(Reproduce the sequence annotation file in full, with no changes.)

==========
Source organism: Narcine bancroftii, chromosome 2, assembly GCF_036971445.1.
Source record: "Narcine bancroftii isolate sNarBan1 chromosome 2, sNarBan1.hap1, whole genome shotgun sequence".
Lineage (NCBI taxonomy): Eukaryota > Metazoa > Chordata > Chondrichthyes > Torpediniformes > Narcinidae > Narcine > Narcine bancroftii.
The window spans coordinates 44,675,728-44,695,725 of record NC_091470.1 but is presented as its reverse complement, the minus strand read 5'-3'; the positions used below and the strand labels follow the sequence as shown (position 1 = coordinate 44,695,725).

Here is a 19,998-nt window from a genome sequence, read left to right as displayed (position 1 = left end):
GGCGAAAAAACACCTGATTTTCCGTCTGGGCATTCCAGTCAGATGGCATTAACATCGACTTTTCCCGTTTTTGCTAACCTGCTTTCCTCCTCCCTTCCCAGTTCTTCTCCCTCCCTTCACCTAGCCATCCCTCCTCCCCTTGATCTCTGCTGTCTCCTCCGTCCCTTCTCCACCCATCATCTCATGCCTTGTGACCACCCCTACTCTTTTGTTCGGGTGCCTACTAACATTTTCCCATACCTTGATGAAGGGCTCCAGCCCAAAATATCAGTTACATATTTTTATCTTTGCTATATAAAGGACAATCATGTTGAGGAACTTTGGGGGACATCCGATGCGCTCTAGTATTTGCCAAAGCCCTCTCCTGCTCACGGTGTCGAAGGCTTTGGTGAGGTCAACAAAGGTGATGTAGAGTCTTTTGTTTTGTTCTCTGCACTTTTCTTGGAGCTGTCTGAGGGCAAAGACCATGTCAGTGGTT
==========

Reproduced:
Source organism: Narcine bancroftii, chromosome 2, assembly GCF_036971445.1.
Source record: "Narcine bancroftii isolate sNarBan1 chromosome 2, sNarBan1.hap1, whole genome shotgun sequence".
Lineage (NCBI taxonomy): Eukaryota > Metazoa > Chordata > Chondrichthyes > Torpediniformes > Narcinidae > Narcine > Narcine bancroftii.
The window spans coordinates 44,675,728-44,695,725 of record NC_091470.1 but is presented as its reverse complement, the minus strand read 5'-3'; the positions used below and the strand labels follow the sequence as shown (position 1 = coordinate 44,695,725).

Here is a 19,998-nt window from a genome sequence, read left to right as displayed (position 1 = left end):
GGCGAAAAAACACCTGATTTTCCGTCTGGGCATTCCAGTCAGATGGCATTAACATCGACTTTTCCCGTTTTTGCTAACCTGCTTTCCTCCTCCCTTCCCAGTTCTTCTCCCTCCCTTCACCTAGCCATCCCTCCTCCCCTTGATCTCTGCTGTCTCCTCCGTCCCTTCTCCACCCATCATCTCATGCCTTGTGACCACCCCTACTCTTTTGTTCGGGTGCCTACTAACATTTTCCCATACCTTGATGAAGGGCTCCAGCCCAAAATATCAGTTACATATTTTTATCTTTGCTATATAAAGGACAATCATGTTGAGGAACTTTGGGGGACATCCGATGCGCTCTAGTATTTGCCAAAGCCCTCTCCTGCTCACGGTGTCGAAGGCTTTGGTGAGGTCAACAAAGGTGATGTAGAGTCTTTTGTTTTGTTCTCTGCACTTTTCTTGGAGCTGTCTGAGGGCAAAGACCATGTCAGTGGTT